05 Apr Why Cone Beam CT Identifies Disease (and Pain) Earlier Than Dental X-Rays
One of the first pieces of equipment we purchased at our new dog and cat dental practice (Your Pet Dentist of Nashville) is a Cone Beam CT (CBCT). The reason for this decision is that research has proven that CBCT can identify endodontic disease (infected pulp cavity) much earlier than using conventional dental radiography. We perform CBCT on every case we see and is part of our pet dental dental regimen.
In addition to this reason, CBCT also identifies bone destruction from periodontal disease (PD) that takes more time to see radiographically. Studies have shown that you have to have 40% cortical bone destruction to see those changes on an x-ray. Cone beam identifies that bone loss earlier. This translates to an earlier diagnosis and treatment plan, thus giving your pet a better chance of removing pain and discomfort. I will write a separate blog on this interesting fact!
I want to share with you Scout, a beautiful (and well-mannered) Golden Retriever. He had a tooth fracture on the left maxillary 4th premolar tooth (208) that needed our attention. Below is the radiograph of this tooth. One can see mild lucency around the mesiobuccal and mesiopalatal roots. If one were to fast scan this image, they very well may miss the pathology. Gus would then go home and suffer in silence.
However, before we ever take dental images, we perform a CBCT on all cases. The scan takes roughly 30 seconds and the prep time to perform it is only a few minutes. Everything is done on the same table and area where the dental procedure is performed. Below is the CBCT of this exact tooth. Notice the high detail and definitive lucency’s around each root, indicating either an abscess or granuloma.
This disease is blatantly obvious on CBCT, and we were able to treat this tooth so that Scout can heal quickly and return to his frolicking and playing with the family. Most importantly, the pain from this infected tooth is now gone after treatment.
Utilization of CBCT is not relegated to dogs only. We use our CBCT on all cats as well, as we can identify a lot of pathology that is more subtle on conventional dental films. Below is a right maxillary canine tooth of a cool cat named Evie. She had a fractured canine tooth that the owner and family veterinarian noted. Our plan was to either perform a root canal or surgical extraction of the tooth. (When a tooth is broken and the pulp is exposed, there are two treatment plans…root canal therapy or surgical extraction. Watching it closely is not an option!)
We performed CBCT and the images were startling. There was a significant lesion at the apex of the tooth indicating either an abscess or granuloma, and the root end was resorbing. This tooth was therefore surgically extracted. The dental image of the same area did show a wide pulp cavity compared to the opposite canine tooth, but one could not truly appreciate the extent of the root end disease that was evident on CBCT.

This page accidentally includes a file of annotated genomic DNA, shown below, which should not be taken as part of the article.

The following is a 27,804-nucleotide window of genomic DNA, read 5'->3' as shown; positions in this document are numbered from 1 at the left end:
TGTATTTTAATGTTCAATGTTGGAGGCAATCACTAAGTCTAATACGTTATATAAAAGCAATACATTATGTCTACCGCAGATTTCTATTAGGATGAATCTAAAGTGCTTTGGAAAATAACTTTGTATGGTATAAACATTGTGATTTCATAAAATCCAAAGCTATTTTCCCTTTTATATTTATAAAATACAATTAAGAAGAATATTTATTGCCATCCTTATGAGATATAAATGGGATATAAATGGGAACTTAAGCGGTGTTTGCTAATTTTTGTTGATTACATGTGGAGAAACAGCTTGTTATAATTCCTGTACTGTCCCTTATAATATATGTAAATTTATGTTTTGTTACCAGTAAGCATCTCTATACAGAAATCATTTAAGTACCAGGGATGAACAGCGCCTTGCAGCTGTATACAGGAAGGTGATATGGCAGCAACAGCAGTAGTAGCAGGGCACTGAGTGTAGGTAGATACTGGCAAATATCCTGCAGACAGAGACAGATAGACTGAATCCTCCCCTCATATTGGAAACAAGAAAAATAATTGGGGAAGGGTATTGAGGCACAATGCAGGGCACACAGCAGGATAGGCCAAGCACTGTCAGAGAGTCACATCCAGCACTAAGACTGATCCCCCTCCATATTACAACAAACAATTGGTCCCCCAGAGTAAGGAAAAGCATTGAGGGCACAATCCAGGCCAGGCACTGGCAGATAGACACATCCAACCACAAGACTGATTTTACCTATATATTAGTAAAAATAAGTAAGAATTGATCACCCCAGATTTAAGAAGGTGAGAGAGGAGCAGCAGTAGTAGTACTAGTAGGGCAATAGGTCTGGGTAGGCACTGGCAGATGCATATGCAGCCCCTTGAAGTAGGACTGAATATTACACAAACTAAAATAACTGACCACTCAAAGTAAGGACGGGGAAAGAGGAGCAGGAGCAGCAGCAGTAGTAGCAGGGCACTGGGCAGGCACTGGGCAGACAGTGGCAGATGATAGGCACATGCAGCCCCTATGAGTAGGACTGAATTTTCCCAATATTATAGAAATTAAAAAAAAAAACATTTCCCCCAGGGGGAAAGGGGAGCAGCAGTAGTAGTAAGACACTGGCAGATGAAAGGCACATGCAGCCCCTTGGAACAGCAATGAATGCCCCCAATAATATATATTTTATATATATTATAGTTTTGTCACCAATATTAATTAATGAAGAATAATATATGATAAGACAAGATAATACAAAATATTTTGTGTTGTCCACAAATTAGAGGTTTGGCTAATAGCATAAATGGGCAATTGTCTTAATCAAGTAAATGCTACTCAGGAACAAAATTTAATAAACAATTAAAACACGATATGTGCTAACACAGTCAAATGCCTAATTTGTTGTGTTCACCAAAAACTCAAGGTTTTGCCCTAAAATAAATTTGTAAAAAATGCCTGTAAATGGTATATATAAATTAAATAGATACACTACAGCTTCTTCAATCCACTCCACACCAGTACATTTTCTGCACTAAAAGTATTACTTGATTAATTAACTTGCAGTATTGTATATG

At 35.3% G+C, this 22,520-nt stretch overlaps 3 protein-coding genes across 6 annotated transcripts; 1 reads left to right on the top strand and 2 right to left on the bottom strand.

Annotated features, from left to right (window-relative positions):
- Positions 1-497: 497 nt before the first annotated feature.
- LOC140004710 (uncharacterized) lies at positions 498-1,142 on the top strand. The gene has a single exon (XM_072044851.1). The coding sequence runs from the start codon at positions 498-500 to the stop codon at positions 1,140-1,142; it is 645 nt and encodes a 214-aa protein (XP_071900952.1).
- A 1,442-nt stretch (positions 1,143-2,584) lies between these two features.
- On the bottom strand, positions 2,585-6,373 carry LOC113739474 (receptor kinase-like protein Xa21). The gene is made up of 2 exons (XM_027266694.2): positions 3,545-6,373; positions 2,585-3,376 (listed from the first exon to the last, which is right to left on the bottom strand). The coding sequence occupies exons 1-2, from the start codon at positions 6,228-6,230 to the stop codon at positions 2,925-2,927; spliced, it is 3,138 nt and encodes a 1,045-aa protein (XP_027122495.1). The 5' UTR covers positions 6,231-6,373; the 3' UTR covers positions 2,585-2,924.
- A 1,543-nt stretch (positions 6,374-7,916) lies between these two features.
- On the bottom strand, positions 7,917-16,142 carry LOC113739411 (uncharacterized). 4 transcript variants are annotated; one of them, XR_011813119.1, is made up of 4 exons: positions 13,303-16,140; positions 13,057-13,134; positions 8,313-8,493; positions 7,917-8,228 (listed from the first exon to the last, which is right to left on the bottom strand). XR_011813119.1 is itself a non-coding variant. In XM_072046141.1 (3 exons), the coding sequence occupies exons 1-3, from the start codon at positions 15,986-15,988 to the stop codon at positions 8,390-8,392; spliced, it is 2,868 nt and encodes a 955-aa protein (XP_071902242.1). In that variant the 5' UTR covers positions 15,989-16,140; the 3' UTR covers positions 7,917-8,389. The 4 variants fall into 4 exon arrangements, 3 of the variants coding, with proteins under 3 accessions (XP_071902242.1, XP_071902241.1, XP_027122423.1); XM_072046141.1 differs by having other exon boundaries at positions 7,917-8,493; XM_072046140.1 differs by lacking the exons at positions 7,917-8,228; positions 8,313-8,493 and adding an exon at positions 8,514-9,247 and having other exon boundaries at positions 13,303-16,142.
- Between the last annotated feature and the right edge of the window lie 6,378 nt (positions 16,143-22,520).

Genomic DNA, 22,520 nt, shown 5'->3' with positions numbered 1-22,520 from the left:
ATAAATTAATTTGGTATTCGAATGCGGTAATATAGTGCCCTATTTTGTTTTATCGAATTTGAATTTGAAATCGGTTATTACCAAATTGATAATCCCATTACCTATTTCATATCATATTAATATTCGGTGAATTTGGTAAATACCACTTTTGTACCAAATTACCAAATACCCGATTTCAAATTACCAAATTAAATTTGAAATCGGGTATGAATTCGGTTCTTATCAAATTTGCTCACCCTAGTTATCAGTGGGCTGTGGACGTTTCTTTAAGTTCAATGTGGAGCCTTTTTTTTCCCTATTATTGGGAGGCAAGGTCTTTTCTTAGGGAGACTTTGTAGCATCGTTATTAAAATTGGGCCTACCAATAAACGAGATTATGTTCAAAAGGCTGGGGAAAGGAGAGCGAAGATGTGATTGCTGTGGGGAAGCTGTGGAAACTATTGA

Therefore, CBCT provides our pet dentistry team the ability to identify (and treat) oral disease that is causing pain to your dog or cat. In a recent article by Doring, et. al, “CBCT provided more detailed information than did dental radiography. Therefore, CBCT would be better suited for use in diagnosing dental disorders in brachycephalic dogs.“(1) In an additional article, Doring and team wrote in a recent peer-review article ” CBCT provided more detailed information than did dental radiography. Therefore, CBCT would be better suited for use in diagnosing dental disorders in brachycephalic dogs.” (2) One can assume correctly that this translates to other breed conformations.
Your pet will return to normal health more quickly, which is our primary goal. It also gives us more detail regarding which treatment option is best for your pet. This allows us to be better pet dentists.
Your Pet Dentist is a referral-based dog and cat dental practice in Nashville serving middle Tennessee. However, we see clients as far away as Kentucky, northern Alabama, and east and west Tennessee. Have your family vet contact us for a referral.
The Your Pet Dentist Team (Dr. Greenfield and Dr. Briggs)
1. Doring S, Arzi B, et al. Evaluation of the diagnostic yield of dental radiography and cone-bream computed tomography for the identification of anatomic landmarks in small to medium sized-brachycephalic dogs. Am J Vet Res. 2018: Jan ; 79(1); 54-61.
2. Doring S, Arzi B, et al. Evaluation of the diagnostic yield of dental radiography and cone-beam computed tomography for the identification of dental disorders in small to medium-sized brachycephalic breeds. Am J Vet Res. 2018. Jan: 79(1): 62-72.
Image by Carah_ from Pixabay on 4/5/23